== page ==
Mustafa (purple shirt-striped) with his family in Uganda refugee settlement.

From despair to hope for those fleeing their homes

World Vision and Premier Media raise awareness of global refugees

With so many children and families around the world being forced to leave home because of conflict, COVID and climate change, we’re working to help the most vulnerable children.

Homeless and hurting, families are having to flee all they have known and loved. They endure long, arduous journeys, taking just a few personal belongings - and a desperate hope that there can be a brighter future.

We’re delighted that a partnership with Premier Media will mean that so many more people will now have the chance to help children in the hardest circumstances, helping shattered lives heal.

Those like Mustafa and his family, pictured above. (Mustafa is wearing the purple stripy shirt).

“We lost everything”

As the war in South Sudan spiralled out of control, many lives were lost and families forced to flee.

Mustafa,10, together with his parents and six siblings were not spared.

Mustafa and his family escaped to Uganda in 2018, ending up at the Omugo refugee settlement. World Vision runs programmes there to provide water, sanitation, hygiene, child protection, resilience and other support.

Edina, Mustafa’s mother, recalls the desperation when they faced the bitter reality of starting from zero. “We had over 18 goats and 20 cows but we lost all of them during the war,” she says.

In 2019, World Vision distributed two goats and ten chicks each to over 2,500 households in the Omugo refugee settlement, to enhance household income and nutrition.

Edina recalls with excitement when she first received her goats. “We had lost everything in South Sudan. I knew that these goats would help us rebuild for the future.”

Although the billy goat died, the remaining nanny goat - who they named Lyete, which means ‘Thank You’ - since gave birth to many others. The family soon boasted 17 goats.

Edina in refugee settlement
Edina

Saving the family from hunger

If the goats were not there, and with the current food rationing, the children could easily die of hunger,” says Edina, who with the money she earns from selling goats has also been able to start a small food business selling pancakes.

Now Edina is able to save every week with a local Savings Group, where she is a member.

Edina is very grateful for the goats she received from World Vision. “Mustafa and his siblings can go to a better school and have a better future as the goats multiply,” she says.

Edina also hopes that in future they can sell some goats or exchange for cows, to regain their lost herd.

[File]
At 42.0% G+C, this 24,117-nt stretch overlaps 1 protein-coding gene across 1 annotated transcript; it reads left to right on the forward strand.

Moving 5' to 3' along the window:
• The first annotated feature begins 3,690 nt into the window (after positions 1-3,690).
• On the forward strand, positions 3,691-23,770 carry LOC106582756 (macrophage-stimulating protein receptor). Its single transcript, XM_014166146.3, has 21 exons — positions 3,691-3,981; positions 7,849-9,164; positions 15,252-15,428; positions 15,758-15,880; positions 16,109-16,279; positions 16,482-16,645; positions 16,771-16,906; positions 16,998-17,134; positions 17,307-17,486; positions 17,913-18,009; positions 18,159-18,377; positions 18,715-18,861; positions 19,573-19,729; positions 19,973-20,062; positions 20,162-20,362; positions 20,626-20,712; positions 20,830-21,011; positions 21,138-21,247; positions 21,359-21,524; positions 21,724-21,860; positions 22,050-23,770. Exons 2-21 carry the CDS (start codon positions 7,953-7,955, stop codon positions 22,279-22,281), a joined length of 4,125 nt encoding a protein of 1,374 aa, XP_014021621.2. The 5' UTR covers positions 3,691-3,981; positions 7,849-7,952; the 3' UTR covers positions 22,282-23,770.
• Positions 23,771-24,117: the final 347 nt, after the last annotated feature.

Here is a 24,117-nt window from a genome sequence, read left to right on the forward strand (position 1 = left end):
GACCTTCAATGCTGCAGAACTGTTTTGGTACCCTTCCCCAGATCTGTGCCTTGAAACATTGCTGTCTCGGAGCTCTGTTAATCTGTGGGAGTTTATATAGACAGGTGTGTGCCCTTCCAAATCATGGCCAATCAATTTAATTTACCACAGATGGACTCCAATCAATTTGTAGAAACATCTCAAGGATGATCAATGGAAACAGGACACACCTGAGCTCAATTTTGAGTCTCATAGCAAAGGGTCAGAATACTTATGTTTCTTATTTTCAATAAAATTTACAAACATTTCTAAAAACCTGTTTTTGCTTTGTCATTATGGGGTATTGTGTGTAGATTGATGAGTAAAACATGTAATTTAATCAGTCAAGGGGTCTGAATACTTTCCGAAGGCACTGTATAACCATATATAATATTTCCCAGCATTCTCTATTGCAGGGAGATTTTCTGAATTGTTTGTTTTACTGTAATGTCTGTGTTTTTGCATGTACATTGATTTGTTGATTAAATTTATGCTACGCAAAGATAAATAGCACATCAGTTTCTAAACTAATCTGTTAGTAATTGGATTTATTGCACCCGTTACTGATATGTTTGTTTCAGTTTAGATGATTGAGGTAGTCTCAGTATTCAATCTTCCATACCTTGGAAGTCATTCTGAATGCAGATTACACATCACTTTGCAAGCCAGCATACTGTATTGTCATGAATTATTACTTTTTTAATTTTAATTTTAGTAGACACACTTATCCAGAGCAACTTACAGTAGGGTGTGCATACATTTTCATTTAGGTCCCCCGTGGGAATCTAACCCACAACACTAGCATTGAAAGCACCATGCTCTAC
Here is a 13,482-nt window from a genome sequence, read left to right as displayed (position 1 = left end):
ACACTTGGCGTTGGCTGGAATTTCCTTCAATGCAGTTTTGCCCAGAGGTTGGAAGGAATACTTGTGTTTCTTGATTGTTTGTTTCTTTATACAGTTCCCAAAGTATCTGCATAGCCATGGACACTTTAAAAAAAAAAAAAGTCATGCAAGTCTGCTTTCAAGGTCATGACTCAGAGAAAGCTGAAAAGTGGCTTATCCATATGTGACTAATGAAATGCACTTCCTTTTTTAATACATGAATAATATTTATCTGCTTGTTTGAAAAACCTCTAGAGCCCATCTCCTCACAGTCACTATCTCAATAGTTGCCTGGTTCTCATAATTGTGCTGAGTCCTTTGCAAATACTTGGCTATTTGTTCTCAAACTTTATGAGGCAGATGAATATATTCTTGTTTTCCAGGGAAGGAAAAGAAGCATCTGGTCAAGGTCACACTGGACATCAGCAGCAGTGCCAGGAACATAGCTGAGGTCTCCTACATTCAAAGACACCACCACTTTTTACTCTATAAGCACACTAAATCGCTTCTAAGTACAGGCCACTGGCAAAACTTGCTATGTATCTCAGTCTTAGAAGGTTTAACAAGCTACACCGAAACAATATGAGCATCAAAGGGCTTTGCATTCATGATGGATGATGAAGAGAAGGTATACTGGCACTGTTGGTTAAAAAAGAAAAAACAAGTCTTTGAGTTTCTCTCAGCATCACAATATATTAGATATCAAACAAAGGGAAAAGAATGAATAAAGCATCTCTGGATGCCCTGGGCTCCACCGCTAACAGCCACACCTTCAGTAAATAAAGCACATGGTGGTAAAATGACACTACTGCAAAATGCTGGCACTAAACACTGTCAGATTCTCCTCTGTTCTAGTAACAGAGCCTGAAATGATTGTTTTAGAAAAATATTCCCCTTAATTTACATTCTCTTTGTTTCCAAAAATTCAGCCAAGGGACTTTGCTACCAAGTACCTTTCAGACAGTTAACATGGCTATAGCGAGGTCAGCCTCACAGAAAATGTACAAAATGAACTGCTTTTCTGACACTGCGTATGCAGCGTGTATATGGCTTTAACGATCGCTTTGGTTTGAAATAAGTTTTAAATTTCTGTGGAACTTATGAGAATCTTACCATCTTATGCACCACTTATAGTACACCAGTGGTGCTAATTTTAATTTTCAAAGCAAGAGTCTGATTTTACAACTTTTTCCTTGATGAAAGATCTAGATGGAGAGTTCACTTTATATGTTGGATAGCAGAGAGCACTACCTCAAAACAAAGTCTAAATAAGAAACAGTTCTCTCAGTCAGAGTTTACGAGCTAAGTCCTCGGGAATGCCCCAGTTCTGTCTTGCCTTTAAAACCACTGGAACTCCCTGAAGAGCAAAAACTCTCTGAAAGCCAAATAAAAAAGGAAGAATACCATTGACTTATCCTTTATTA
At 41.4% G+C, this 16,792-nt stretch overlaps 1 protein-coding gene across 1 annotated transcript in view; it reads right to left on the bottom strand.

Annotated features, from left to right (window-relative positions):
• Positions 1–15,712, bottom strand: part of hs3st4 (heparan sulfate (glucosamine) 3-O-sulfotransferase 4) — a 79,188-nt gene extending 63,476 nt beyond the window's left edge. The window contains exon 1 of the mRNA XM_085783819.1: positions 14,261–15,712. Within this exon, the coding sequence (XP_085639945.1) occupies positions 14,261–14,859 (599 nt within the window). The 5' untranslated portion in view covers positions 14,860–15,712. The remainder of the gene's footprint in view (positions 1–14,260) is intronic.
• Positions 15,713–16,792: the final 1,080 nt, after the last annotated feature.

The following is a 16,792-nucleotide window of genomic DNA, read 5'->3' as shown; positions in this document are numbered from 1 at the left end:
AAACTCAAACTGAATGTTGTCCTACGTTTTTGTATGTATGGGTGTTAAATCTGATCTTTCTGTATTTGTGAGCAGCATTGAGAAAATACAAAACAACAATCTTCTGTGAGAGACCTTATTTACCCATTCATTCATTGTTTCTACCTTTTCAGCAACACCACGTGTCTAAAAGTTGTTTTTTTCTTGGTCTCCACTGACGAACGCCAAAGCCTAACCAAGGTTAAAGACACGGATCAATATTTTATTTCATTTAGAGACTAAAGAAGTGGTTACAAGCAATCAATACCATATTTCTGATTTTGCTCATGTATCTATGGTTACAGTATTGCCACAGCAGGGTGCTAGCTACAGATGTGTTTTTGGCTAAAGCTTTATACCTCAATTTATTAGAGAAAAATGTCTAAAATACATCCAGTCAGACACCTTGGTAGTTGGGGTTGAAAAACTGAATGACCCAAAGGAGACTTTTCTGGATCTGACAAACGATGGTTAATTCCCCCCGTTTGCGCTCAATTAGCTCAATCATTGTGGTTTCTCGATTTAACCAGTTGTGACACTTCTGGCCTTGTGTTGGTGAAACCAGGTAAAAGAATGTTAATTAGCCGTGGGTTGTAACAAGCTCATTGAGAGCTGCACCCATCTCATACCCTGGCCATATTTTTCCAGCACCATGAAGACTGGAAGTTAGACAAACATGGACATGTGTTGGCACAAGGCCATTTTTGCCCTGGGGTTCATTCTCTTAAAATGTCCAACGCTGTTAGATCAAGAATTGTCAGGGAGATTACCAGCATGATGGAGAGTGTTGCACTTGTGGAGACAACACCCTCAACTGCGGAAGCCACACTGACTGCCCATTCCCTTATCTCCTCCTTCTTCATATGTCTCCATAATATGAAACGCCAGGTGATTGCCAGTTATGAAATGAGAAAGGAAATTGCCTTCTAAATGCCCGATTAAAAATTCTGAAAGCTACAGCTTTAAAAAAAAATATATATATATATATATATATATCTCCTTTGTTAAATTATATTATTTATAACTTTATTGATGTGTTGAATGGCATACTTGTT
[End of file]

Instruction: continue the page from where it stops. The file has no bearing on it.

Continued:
Mustafa with goat

Sadly, Mustafa’s story of leaving everything behind is not an unusual one.

World Vision UK supporters are helping refugees in many parts of the world. Currently the spotlight is on Ukraine.

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Ukraine refugees talk to World Vision  

Anna and her daughters, Miroslava, 9, and Malia, 3, slept for days in a basement after the conflict reached their hometown of Haricov.

When the bomb fell near our house, we left in a hurry,” Anna explains. Like countless others fleeing violence in Ukraine, she first tried moving to different towns that seemed safer within Ukraine. But eventually she realised she had to leave Ukraine all together if she was to find safety for her daughters. 

I don't want them to hear [those] sounds,” she says about the bombs. Malia still shakes when she hears loud noises.

Millions of women have fled Ukraine with their children, nieces, nephews, neighbours and grandchildren. They are arriving – almost one child a second – at the borders with nothing more than a suitcase and a toy.

Anna with her daughters having fled Ukraine
Anna with her daughters after fleeing Ukraine

Safe places for Ukraine refugees

Whilst a welcome safe haven from the horrors they’ve left behind, refugee reception centres often feel like foreign and unsettling places for children and exhausted women.

World Vision is providing resources to create safe places for children. These child friendly spaces provide children with a place where they play, and are cared for by others, while their caregivers make plans for next steps.

We spoke to Anna while her daughters played in a World Vision play space.  “It is nice. Thank you very much... the kids are not crying,” she says. 

As Malia did some colouring, Anna was able to let down her guard and wept as she remembered her country and what they’ve lost.

She hopes that when they get to Germany the girls can rest and feel at peace and also that they’ll be able to get back to school.

World Vision’s play spaces offer a temporary moment for children and their parents to snatch back a little hope amid the despair.

Find out more about the Premier Media partnership.

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